The first piece of land that Genesis Indojaya purchased was the size of a soccer field and cost only $500,000, recounts Ng. It was located in the outskirts of Jakarta, and developed into 10 townhouses. “We borrowed money from friends and family members,” he says. “We told them that we couldn’t guarantee that they would get their money back but we offered them a 30% return – at 10% per annum – over 2 ½ years.”
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They raised the equity to purchase the land in 2013 and were able to double the money for their friends and family members who had financed their first project, says Chua.
When the first project was completed in 2015, they rolled over the money into their second residential development, Jayana Villas – a terraced housing project with 57 units sitting on a 7,000 sq m (75,348 sq ft) site, and also located in the outskirts of Jakarta. “Our target audience was the local middle- and upper-middle-income homebuyers,” says Ng. The houses were therefore priced at the equivalent of $110,000 to $130,000 each.
“What differentiated us from the big mainstream Indonesian developers was that we were able to develop our projects at a slightly lower cost and yet produce better quality products,” Ng adds.
Cinere Loft, a loft-style, 28-unit terraced housing development was the second project in Jakarta by Genesis Indojaya (Credit: Genesis Indojaya)

Investment structures

Chua, who helped structure the deals, says the approach they took was from a corporate finance slant. “We structure our company such that each development has its own joint venture partners,” he says. “Initially, a lot of investors who met us were concerned because they saw us as just two young guys and relatively inexperienced then."
However, the deals were structured such that their investors’ losses are minimised even in the worst-case scenario. It helped to develop projects in phases, with returns given back to investors at the completion of each phase. “With landed property – where buyers are predominantly local homeowners – the investors are shielded to some extent,” says Ng.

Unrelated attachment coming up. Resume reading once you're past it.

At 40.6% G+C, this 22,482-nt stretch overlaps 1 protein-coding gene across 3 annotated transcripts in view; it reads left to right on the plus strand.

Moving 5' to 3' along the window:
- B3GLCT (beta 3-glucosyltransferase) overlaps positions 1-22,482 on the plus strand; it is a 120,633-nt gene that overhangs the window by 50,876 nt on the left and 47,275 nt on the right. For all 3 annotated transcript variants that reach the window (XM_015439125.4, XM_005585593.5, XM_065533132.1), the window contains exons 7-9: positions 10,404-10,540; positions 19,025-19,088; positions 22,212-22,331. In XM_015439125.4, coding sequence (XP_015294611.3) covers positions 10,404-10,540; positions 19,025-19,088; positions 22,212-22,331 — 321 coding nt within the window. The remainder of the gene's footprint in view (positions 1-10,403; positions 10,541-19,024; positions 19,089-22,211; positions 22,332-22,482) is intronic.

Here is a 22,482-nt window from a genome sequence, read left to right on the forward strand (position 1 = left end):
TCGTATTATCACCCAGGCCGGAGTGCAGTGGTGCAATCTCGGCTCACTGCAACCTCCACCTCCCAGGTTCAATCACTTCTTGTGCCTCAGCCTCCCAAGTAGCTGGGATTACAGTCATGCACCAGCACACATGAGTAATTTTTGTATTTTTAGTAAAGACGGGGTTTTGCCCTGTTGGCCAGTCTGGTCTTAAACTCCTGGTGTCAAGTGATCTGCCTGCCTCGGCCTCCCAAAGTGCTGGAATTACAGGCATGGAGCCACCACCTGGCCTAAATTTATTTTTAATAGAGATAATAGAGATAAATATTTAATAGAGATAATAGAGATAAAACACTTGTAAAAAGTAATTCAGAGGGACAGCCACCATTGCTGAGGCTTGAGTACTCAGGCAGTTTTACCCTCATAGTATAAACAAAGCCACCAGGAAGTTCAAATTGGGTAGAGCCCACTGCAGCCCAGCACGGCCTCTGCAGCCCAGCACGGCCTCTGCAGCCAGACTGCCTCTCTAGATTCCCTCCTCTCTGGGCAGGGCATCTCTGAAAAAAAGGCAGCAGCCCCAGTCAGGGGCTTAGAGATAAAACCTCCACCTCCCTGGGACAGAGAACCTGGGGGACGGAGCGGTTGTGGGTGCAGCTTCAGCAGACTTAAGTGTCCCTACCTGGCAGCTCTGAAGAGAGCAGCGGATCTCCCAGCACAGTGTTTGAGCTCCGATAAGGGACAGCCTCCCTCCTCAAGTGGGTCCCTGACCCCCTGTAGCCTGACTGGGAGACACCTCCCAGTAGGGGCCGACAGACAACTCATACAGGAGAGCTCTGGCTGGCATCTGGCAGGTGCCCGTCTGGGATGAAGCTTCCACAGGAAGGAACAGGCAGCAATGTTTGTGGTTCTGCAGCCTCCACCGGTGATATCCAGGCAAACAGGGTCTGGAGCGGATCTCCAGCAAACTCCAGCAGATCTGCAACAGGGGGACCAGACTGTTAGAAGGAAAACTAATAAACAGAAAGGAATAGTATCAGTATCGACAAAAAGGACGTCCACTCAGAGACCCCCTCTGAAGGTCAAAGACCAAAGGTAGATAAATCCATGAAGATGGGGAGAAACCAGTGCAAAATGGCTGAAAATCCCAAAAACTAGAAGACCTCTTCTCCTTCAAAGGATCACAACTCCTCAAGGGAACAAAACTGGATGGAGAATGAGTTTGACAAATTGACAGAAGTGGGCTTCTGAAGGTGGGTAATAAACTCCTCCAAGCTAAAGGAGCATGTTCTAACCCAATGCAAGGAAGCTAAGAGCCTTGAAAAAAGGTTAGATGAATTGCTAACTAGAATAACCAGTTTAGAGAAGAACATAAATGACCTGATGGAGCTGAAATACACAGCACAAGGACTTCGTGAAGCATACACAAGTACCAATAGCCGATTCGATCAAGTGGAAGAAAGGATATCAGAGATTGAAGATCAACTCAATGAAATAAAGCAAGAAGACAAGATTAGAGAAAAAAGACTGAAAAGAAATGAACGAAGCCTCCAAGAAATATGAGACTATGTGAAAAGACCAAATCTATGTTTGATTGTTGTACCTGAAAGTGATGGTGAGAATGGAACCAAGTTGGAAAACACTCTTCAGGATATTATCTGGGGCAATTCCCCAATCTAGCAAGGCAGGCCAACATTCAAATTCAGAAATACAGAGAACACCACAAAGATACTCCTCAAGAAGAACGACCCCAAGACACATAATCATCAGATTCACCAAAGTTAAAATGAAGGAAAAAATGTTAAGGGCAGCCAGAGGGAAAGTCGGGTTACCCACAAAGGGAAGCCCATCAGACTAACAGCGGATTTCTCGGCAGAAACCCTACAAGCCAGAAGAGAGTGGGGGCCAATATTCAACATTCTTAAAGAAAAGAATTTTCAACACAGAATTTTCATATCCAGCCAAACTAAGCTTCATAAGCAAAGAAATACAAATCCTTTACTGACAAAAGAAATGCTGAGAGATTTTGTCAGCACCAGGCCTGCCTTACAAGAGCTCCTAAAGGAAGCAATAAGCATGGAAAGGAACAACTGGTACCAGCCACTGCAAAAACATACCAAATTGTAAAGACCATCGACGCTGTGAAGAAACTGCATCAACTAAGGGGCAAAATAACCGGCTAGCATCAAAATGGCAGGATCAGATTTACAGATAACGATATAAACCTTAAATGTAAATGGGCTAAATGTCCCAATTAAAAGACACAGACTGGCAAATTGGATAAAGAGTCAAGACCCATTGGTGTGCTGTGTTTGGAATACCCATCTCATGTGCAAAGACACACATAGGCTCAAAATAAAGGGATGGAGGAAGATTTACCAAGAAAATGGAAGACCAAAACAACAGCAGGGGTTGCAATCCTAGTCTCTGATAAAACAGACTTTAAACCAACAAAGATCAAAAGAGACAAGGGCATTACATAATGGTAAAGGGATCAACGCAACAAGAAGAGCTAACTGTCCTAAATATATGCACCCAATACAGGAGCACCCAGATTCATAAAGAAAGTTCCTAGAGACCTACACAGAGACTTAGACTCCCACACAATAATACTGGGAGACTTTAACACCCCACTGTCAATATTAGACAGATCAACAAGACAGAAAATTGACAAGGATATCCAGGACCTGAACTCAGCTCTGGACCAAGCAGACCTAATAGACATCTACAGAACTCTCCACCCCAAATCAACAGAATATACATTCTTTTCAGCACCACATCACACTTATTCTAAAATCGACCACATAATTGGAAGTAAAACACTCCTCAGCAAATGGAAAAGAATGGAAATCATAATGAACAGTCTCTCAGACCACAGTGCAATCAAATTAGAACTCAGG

Today, investors in Genesis Indojaya’s projects include high net-worth individuals, investors and property funds from China, Hong Kong, Japan and Singapore.
One of the recent projects by Genesis Indojaya in the suburbs of Jakarta, with 57 compact double-storey houses inspired by the shoebox apartments in Singapore (Credit: Genesis Indojaya)
The last two residential developments by Genesis Indojaya in Jakarta were cluster housing projects. One of them, Cinere Loft, drew inspiration from the shoebox apartment phenomenon in Singapore for a landed home concept – a double-storey house with a built-up area of about 60 sq m (646 sq ft). The per sq m price is higher but the absolute prices are from $60,000 each. “The target audience are young couples, young families who can’t afford Jakarta metro prices,” says Ng. “These houses are about a 45-minute drive from the city.”
Ng is also focusing on Transit Oriented Development (TOD) projects – land near MRT stations because Indonesia’s first MRT system is going to start running this year. “We’re looking at plots within 1km of an MRT station,” he says. “Land prices right next to an MRT station are priced at a premium. That’s why we are looking further away. In the outskirts, people don’t mind living a little further away from the MRT stations, say 600-800m away, which is a 6- to 10-minute walk.”

Aiming high

So far, their biggest development in terms of gross development value is the Citadines Berawa Beach Bali, at about US$40 million ($54 million).
The entire portfolio of seven projects – one in Bali and six in Jakarta – is worth US$50 million to US$60 million, estimates Chua.
“On our way to a meeting, we passed the Kampong Java site that Chip Eng Seng bought for $418.8 million in January,” says Chua. “Our entire portfolio is worth just a fraction of that.”
However, the duo is hoping to list their company on the Singapore Exchange someday. “We would love to list in Singapore because of the familiarity and because it’s the nexus for the region,” says Chua.